RPT-COLUMN-U.S. natural gas prices hit by cool start to summer: Kemp

(Repeats Friday's column with no changes to the text. John Kemp is a Reuters market analyst. The views expressed are his own.)

* Chartbook: https://tmsnrt.rs/2FDHRnw

By John Kemp

LONDON, June 28 (Reuters) - Relatively cool temperatures at the start of summer across the most densely populated parts of the United States have sent natural gas prices tumbling to their lowest level for three years, piling on the misery for producers.

But the biggest losers are set to be coal miners, because low gas prices are further undermining the already fragile economics of the remaining coal-fired power stations and will likely hasten more closures.

Front-month futures prices for gas delivered to Henry Hub in Louisiana have averaged less than $2.34 per million British thermal units over the last 20 trading days, the lowest since 2016.

That is down from an average of almost $4.40 in late November and early December, and 60 cents per million Btus below the same point last year.

Heating demand during the winter of 2018/19 was moderately higher than in the previous three heating seasons but gas stocks remained fairly plentiful.

The relatively cool start to the summer has compounded the problem by cutting air-conditioning demand and power producers' consumption of natural gas (https://tmsnrt.rs/2FDHRnw).

Working stocks in underground storage have risen faster - or drawn down more slowly - than the five-year seasonal average for 15 consecutive weeks since the middle of March.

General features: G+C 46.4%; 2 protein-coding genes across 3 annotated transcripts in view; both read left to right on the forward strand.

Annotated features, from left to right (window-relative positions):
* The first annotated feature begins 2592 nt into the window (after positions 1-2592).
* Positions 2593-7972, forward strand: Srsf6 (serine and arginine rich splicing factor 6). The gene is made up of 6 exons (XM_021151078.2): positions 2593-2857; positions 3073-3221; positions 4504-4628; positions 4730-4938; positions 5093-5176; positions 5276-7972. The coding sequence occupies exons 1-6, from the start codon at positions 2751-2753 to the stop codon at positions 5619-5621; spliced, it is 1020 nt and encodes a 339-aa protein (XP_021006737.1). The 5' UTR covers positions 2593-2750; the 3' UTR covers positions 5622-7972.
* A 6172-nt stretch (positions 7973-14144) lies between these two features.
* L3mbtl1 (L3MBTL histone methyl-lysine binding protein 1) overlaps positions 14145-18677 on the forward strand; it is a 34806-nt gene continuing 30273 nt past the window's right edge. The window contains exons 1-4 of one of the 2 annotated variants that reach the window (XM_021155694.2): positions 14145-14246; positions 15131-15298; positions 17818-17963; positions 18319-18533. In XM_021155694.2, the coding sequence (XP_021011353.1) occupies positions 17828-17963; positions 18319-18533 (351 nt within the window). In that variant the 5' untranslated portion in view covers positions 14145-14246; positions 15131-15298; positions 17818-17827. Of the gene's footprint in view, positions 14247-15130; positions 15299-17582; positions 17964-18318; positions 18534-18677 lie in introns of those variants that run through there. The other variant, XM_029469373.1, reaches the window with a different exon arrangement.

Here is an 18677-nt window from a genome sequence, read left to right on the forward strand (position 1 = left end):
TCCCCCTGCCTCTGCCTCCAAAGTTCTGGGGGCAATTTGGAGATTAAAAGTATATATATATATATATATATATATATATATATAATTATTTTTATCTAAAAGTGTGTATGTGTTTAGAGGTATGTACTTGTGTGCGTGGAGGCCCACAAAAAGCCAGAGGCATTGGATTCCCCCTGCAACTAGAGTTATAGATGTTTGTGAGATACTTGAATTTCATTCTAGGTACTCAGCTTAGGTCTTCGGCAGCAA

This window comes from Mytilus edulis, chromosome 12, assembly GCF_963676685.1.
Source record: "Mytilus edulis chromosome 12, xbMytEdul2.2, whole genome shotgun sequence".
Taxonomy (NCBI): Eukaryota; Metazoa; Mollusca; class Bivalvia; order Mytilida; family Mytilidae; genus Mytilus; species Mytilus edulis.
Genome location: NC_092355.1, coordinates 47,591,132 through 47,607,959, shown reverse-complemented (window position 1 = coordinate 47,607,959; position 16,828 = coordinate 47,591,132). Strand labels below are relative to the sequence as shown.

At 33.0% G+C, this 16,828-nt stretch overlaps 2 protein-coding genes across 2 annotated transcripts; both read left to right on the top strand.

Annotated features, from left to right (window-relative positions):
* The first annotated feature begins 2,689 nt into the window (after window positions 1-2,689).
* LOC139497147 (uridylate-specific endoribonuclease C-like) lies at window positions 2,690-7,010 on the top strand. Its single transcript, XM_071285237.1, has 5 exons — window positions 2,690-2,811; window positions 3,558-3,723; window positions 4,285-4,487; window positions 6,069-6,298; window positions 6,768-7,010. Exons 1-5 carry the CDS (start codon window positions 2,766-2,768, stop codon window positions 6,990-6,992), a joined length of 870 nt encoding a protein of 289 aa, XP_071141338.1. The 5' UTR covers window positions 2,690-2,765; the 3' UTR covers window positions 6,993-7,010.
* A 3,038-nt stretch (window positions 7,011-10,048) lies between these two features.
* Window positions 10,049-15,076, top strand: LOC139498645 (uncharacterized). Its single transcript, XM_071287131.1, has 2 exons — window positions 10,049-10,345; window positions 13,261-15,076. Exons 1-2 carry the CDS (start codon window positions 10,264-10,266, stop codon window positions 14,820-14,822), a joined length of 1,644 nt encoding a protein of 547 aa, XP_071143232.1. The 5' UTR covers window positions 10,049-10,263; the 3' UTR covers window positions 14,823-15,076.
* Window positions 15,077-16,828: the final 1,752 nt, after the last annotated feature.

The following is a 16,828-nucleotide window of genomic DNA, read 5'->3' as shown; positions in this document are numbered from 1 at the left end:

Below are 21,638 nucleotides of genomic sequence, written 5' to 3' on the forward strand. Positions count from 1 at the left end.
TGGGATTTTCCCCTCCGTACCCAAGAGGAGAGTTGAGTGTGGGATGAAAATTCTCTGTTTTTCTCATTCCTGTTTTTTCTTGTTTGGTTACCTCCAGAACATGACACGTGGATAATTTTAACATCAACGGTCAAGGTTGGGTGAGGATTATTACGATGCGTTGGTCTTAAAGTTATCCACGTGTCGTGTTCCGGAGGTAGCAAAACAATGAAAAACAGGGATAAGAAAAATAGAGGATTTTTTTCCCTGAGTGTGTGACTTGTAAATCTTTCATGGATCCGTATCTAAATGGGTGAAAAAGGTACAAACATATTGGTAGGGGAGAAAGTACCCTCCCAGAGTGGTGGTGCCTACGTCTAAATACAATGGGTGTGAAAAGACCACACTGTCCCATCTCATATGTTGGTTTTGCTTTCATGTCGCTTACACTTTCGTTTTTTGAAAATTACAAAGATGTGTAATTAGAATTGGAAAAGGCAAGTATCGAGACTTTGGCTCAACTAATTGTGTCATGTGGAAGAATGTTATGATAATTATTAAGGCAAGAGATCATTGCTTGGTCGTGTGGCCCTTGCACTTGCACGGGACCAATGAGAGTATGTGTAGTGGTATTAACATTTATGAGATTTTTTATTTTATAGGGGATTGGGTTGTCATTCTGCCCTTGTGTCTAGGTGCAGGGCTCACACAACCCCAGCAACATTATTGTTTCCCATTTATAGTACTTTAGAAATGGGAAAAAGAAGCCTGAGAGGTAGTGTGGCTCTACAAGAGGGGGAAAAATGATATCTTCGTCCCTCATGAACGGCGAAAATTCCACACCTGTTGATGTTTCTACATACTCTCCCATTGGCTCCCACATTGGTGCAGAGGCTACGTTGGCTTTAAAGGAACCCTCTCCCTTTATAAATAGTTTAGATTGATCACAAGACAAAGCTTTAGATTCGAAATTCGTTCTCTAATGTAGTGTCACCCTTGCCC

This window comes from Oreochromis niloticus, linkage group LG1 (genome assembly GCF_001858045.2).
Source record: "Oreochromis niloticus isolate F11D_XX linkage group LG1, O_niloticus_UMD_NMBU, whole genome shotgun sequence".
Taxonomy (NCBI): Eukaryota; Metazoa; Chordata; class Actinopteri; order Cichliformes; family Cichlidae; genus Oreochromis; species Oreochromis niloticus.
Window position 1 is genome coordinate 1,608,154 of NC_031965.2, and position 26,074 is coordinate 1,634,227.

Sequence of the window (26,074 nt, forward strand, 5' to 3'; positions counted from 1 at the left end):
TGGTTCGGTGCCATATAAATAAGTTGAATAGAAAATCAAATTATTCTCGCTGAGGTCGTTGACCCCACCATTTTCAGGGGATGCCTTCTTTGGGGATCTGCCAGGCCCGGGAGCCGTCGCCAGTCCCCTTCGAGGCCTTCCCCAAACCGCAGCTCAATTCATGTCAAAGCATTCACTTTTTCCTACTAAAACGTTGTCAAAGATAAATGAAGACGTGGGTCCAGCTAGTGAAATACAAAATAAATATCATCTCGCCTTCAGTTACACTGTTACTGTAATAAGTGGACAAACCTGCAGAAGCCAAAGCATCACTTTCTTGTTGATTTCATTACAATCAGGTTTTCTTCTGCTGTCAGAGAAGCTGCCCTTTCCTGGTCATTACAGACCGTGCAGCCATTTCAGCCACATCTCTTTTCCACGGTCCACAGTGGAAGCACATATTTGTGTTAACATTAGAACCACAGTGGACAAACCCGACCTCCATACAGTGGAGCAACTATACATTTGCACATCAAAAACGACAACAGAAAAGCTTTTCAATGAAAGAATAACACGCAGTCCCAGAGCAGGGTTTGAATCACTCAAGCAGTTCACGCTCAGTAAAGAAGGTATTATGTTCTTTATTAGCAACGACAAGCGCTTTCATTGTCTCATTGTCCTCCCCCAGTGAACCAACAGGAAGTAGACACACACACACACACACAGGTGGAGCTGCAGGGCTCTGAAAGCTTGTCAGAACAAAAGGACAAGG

U.S. dry gas production during the first quarter of 2019 was almost 13% higher than in the same period a year earlier, according data from the U.S. Energy Information Administration (EIA).

But gas consumption by power producers increased by less than 7% over the same period (“Electric power monthly”, EIA, May 2019).

Gas is increasingly produced for export by pipeline to Mexico and tanker to a range of destinations in Europe and Asia (“United States has been a net exporter of natural gas for more than 12 months”, EIA, May 2).

Even with increased exports, however, the domestic market has been in surplus owing to mild temperatures and moderate power burn.

In response, gas prices are tumbling to incentivise power producers to run gas-fired generators for more hours at the expense of the remaining coal plants.

Capacity utilisation rates at gas-fired combined cycle plants has generally been in line with last year but utilisation at coal units has plummeted.

Coal plants generated just 36% of the theoretical maximum output in April 2019 compared with 42% in April 2018 and 44% in April 2017.

Power producers cut their consumption of coal by more than 6% between January and March compared with the same period a year earlier.

And coal-fired power production fell by almost 10% between January and April compared with the same four months in 2018.

The coal fleet is shrinking, with the remaining plants generating fewer and fewer hours, and often at less than full power, which will hasten their demise.

Tumbling gas prices have also begun to filter through to a slowdown in the drilling of new gas wells, with the number of active rigs down by 12% since January, according to oilfield services company Baker Hughes.

The slowdown in oil drilling should also, eventually, help curb production of associated gas, contributing to market rebalancing, though the effect could be delayed because wells tend to become gassier as they age.

In the meantime, a mild start to summer and oversupply of gas is pushing the remaining coal-fired power plants nearer to closure.

Related column:

- U.S. natural gas prices unmoved by colder winter, low inventories (Reuters, April 3) (Editing by Jan Harvey)